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Destiny’s Child – Love Songs album review

As a group Destiny’s Child’s last release was the 2005 single Stand Up For Love taken from their greatest hits collection #1s. The single saw the group go out on a bit of whimper failing to chart on either side of the Atlantic. Over the last 8 years, the individual group members have gone on to explore their own solo projects. Beyonce has conquered the world with four chart-topping albums, Kelly has released three albums with varying success and been a judge on The X Factor, and Michelle has released three albums and appeared on Strictly Come Dancing. With Beyonce going on to be bigger than Destiny’s Child, it was looking increasingly unlikely that we’d ever see the trio together again.

Earlier this year it was announced that the first new Destiny’s Child material in 8 years would be released on new album Love Songs. At first fans got excited thinking a full reunion was going to finally happen, spurred on by rumours of Kelly and Michelle joining Beyonce on stage for her half-time Super Bowl performance. When further details of Love Songs were revealed, it was confirmed that the collection was a selection of the group’s ballads with the addition of one new track Nuclear. As for the Super Bowl, Kelly and Michelle did join Beyonce for a rendition of Independent Women Part 1 and Single Ladies (Put a Ring On It) but didn’t perform their new track.

The reaction to the release of Love Songs has been one of disappointment from the fans. Destiny’s Child were always more popular for their uptempo numbers than their ballads, and new song Nuclear produced by Pharrell Williams wasn’t what we were all hoping for. The track is a dreamy mix of 90s beats and gentle harmonies but suffers from being, well a little dull to be honest. The rest of the album is made up of ballads picked from the group’s four albums with Heaven from Kelly Rowland’s debut solo album Simply Deep thrown into the mix.

The songs on Love Songs have allegedly been picked by Beyonce, Kelly and Michelle. The album opens with penultimate single Cater 2 U which sees the women go from feisty independent females to men-serving slaves; something which fans criticised upon its original release. The track is a good one but it’s not really true to the ethos that Destiny’s Child built their brand on. The ballad-heavy 2004 album Destiny Fulfilled is represented with four tracks the best being the gorgeous Love that features some of the strongest vocals and harmonies committed to record by the group. 2001’s Survivor only gets two tracks – Brown Eyes and Bee Gees cover Emotion – and oddly leaves out Beyonce’s (originally Destiny’s Child’s) track Dangerously In Love which would have been a good inclusion.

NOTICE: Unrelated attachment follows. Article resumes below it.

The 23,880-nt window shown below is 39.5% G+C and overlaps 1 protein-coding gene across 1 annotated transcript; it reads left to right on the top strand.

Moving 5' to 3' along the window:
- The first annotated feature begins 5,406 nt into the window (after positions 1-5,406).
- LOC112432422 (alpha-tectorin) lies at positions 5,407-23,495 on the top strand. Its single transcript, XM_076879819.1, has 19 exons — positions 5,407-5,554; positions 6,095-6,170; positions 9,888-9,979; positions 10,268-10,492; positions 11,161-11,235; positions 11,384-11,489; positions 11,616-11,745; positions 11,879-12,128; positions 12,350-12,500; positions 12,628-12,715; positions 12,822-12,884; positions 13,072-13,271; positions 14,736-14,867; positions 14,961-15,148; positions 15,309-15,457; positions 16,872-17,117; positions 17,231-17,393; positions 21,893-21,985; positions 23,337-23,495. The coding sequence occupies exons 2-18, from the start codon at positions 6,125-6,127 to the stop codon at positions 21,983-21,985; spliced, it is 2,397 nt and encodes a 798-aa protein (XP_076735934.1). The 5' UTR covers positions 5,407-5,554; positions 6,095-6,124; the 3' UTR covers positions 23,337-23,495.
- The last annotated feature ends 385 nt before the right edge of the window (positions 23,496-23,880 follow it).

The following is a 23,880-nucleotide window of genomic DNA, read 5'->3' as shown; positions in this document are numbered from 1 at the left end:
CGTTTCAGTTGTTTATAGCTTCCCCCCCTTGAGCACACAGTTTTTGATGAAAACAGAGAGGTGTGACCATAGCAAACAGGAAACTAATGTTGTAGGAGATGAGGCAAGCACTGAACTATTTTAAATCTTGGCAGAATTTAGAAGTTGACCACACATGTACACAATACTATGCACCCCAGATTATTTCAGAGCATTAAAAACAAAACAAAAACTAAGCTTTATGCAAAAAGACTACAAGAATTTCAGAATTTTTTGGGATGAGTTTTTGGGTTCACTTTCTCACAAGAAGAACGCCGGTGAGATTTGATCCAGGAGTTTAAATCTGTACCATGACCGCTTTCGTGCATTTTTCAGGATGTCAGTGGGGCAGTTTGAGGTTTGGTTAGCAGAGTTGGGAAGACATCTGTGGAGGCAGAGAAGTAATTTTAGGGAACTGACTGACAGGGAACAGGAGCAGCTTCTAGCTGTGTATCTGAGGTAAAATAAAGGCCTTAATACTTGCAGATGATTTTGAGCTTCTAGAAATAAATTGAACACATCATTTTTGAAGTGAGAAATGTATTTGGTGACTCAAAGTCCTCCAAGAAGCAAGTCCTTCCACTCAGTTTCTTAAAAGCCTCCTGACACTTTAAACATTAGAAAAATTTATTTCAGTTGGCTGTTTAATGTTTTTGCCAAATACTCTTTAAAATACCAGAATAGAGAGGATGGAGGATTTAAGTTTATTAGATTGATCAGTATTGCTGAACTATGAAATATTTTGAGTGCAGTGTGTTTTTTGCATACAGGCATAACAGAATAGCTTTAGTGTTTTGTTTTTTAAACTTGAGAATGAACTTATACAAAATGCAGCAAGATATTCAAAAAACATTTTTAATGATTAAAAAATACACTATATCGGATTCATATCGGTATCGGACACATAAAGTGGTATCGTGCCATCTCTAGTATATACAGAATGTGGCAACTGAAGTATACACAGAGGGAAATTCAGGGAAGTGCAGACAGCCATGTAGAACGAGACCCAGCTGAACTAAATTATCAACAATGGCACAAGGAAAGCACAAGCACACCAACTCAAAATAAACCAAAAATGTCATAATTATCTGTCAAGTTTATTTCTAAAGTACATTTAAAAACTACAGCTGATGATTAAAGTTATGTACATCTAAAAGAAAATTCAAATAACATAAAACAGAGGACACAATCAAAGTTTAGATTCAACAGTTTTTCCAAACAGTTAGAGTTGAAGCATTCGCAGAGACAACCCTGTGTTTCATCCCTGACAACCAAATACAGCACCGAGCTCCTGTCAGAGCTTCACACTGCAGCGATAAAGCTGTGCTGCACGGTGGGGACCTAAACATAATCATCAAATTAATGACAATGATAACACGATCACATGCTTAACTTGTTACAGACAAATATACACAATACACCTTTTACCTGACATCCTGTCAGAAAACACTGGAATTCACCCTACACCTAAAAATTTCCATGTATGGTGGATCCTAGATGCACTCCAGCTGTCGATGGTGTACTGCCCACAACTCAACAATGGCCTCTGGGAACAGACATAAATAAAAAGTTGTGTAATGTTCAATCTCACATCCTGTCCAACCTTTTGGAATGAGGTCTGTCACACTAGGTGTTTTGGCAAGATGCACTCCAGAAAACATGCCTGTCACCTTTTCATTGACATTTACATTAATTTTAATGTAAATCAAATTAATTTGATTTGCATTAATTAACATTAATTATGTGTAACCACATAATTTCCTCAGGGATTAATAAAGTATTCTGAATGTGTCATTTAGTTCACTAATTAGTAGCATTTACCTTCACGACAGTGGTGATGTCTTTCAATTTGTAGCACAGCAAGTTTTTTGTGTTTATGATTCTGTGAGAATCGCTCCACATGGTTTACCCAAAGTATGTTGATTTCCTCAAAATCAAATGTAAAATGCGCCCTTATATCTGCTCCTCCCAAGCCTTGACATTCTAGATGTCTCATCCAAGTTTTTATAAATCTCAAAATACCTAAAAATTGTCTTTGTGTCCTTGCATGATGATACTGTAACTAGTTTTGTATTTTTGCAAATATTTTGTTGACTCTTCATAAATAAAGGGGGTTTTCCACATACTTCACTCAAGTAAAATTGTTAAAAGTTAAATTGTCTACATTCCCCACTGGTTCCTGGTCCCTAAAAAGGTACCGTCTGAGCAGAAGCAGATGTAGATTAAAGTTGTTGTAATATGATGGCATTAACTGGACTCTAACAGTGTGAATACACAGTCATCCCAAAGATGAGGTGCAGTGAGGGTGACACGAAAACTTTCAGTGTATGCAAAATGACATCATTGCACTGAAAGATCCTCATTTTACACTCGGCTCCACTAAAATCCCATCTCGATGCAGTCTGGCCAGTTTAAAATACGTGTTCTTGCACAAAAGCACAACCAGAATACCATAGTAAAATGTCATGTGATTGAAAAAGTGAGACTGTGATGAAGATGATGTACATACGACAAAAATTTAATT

There are some hidden gems on the album and tracks that could have been singles. The soulful Second Nature was the opening track of the group’s 1998 self-titled album and showcases those harmonies that we fell in love with.  The three best moments come from 1999 album The Writing’s on the Wall. Now That She’s Gone, If You Leave featuring Next and Temptation recall Destiny’s Child at their peak. The slow, stuttering R&B beats combine with gorgeous vocals and highlight late 90s R&B at its peak. Unfortunately the version of classic Say My Name included here is the Timbaland Remix which strips all of the charm of the original.

Cynics will label Love Songs a cash-in on Valentine’s Day and fans will be disappointed that the only new song is a bit of a dud. The artwork for the release is taken from the Destiny Fulfilled era too so we don’t even get a new photo of the three women together. With all three members of the group due to release new solo albums this year it looks like the only Destiny’s Child reunion we’ll be getting any time soon is this one. What this album will serve to do is redirect you back to the group’s albums so you can hear the real hits.

Pip Ellwood-Hughes
Pip Ellwood-Hughes
Pip is the Editor of Entertainment Focus and the Managing Director of agency Piñata Media.

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